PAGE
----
With Serena Williams struggling for form and fitness, the women’s field is once again wide open. For the past five years, the four majors have been won by four different players. Naomi Osaka is the only player to have won two successive Grand Slams, twice: 2018 US Open and 2019 Australian Open and 2020 US Open and 2021 Australian Open. The 24-year-old is the best hard court player in the women’s draw, but she is still treading the water carefully.
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Even though the former World No 1 started 2021 brightly, by winning the Australian Open, her season unraveled thereafter. Osaka pulled out of the French Open after she was fined and threatened with default for not attending the mandatory press conferences. The introverted athlete then sparked a conversation on mental health by admitting that she had suffered bouts of depression ever since she won her first major at the 2018 US Open. Osaka did not turn up for Wimbledon and was stunned in the third round of the US Open.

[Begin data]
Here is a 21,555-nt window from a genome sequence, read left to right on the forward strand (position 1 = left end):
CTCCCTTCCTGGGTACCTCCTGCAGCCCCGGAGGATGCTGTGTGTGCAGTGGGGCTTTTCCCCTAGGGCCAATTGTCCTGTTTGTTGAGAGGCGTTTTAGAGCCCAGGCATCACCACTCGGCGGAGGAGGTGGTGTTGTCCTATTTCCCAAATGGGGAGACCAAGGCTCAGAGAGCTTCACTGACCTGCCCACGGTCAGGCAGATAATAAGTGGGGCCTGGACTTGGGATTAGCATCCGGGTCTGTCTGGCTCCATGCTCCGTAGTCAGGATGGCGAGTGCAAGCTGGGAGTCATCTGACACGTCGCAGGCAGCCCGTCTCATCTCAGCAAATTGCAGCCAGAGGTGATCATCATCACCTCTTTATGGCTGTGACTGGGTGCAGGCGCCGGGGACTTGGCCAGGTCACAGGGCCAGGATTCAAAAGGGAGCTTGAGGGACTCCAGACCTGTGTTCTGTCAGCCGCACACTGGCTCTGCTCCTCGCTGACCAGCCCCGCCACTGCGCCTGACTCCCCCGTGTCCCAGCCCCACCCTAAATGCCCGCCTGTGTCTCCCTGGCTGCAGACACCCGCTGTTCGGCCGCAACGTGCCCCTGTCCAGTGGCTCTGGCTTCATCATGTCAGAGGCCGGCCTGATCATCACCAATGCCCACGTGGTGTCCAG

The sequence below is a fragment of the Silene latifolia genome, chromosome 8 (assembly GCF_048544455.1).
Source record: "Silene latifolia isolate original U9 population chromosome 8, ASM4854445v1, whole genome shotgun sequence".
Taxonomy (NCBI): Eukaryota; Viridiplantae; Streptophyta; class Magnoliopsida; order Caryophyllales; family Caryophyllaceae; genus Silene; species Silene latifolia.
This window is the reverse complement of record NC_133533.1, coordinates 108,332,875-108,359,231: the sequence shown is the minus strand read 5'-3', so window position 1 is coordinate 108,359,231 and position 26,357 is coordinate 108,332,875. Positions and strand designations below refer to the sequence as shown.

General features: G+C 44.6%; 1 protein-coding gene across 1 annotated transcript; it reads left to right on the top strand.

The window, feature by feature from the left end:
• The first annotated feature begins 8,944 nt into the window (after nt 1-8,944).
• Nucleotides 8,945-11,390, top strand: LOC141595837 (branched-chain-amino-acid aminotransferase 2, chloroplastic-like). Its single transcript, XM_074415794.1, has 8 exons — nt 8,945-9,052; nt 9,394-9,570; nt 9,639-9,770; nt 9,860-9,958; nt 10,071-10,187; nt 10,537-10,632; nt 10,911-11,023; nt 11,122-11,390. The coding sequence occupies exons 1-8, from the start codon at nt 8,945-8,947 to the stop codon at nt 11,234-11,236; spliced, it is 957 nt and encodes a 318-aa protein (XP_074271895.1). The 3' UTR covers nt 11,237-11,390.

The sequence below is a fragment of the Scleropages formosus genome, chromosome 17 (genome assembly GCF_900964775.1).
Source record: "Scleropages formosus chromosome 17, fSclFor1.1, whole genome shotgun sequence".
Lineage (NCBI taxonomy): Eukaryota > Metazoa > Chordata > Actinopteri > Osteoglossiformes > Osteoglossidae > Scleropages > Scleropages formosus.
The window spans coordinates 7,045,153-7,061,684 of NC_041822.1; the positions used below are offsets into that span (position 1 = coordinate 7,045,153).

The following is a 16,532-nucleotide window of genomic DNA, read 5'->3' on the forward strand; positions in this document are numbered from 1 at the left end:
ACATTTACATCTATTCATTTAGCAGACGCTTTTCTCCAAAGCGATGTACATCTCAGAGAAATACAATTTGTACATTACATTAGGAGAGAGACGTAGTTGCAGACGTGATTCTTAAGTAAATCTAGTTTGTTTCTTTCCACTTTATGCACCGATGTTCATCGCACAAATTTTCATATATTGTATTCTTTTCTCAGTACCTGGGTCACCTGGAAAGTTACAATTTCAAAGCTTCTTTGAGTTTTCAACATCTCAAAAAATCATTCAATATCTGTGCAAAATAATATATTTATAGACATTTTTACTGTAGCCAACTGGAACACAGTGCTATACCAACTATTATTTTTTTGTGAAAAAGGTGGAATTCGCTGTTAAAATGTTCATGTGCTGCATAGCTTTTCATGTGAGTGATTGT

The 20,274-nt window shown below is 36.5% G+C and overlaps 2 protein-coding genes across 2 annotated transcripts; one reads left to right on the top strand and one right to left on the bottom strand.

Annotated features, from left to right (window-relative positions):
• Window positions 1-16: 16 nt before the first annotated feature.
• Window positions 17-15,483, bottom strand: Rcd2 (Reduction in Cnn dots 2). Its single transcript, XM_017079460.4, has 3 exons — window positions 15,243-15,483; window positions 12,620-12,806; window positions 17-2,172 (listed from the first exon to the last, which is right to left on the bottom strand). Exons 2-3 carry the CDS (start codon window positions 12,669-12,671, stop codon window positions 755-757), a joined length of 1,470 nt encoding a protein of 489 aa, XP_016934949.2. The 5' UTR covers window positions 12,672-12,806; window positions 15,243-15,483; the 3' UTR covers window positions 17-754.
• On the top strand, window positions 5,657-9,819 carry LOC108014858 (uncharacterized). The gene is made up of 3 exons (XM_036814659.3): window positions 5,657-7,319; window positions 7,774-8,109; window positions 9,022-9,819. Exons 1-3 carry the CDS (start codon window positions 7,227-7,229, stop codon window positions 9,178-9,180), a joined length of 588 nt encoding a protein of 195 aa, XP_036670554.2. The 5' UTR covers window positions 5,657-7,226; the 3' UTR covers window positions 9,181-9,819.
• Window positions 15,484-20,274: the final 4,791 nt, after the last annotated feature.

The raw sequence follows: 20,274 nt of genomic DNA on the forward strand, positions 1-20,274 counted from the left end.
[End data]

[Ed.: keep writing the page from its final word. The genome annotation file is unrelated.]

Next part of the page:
She reached the semi-final of the Australian Open warm-up event in Melbourne but pulled out due to an abdominal injury. But on arriving in Australia, the Japanese player said she is trying to enjoy the game again rather than getting caught up in results and rankings. After going down completely different routes last year, the Australian Open defending champions are back for more. While Djokovic is hoping for salvation, Osaka is looking for solace.
Deepti Patwardhan is a freelance sportswriter based in Mumbai.